Tuesday, September 17, 2013

2071 Bridle and Groom

The other day I was listening to a song on the radio. Which I often do. I find radio is the easiest way for me to be exposed to new music. Sometimes I don't trust recommendations from friends. Who made them music experts?

Anyhow, somewhere in the song the singer sang that he would be some imaginary person's groom. I had just come from a discussion about horses, so I thought he was offering his services as a horse helper. 

Odd when you think about it, that the word for a bride's mate would also be the term for someone who tends a horse. Not a very complimentary accouterment to the bride in question. 

"Hi, I'm the bride. This is my groom."

Lovely. Is that why he calls you a little filly? Has he been currying you lately? Strapping on the nosebag? Checking your frog for sawdust? 

The broader implication, that the bride, or women generally, need some sort of tending, kind of puts the marriage on a less than even foot to begin with. Especially as it implies that foot is part of a set of four on some sort of domestic animal.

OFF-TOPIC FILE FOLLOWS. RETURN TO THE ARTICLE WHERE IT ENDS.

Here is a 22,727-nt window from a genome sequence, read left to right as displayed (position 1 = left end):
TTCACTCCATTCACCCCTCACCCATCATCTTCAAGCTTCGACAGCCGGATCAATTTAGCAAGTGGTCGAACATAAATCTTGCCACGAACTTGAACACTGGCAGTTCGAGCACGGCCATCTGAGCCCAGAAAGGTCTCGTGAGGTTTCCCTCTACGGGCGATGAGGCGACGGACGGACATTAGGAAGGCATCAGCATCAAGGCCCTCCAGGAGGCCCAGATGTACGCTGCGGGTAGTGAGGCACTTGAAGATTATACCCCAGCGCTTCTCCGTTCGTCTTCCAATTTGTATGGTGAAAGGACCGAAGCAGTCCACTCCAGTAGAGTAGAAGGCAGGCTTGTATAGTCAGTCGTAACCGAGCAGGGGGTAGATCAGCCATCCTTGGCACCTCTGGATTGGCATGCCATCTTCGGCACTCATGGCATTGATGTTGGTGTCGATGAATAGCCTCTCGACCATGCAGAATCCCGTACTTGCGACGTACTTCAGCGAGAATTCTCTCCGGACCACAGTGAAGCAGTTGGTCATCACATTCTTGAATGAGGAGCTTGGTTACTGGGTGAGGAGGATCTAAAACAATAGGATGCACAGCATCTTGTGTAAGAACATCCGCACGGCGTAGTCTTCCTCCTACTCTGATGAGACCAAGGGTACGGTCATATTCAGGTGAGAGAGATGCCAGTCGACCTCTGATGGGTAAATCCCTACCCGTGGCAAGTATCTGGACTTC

Because free-spirited as horses can be, they are in the long run domestic animals, and require endless hours of slogging labor to schlep around bales of hay and shovel and cart off piles of manure. And although there are those that think that that is indeed a perfect metaphor for matrimonial incarceration, I beg to differ. 

Perhaps more marriages would thrive if one of the parties was not thought of as a domesticated animal and the other not thought of as its custodian. 

Although it does help explain the whole bridal the bride and bridle the harness soundalike thing.

America, ya gotta love it.

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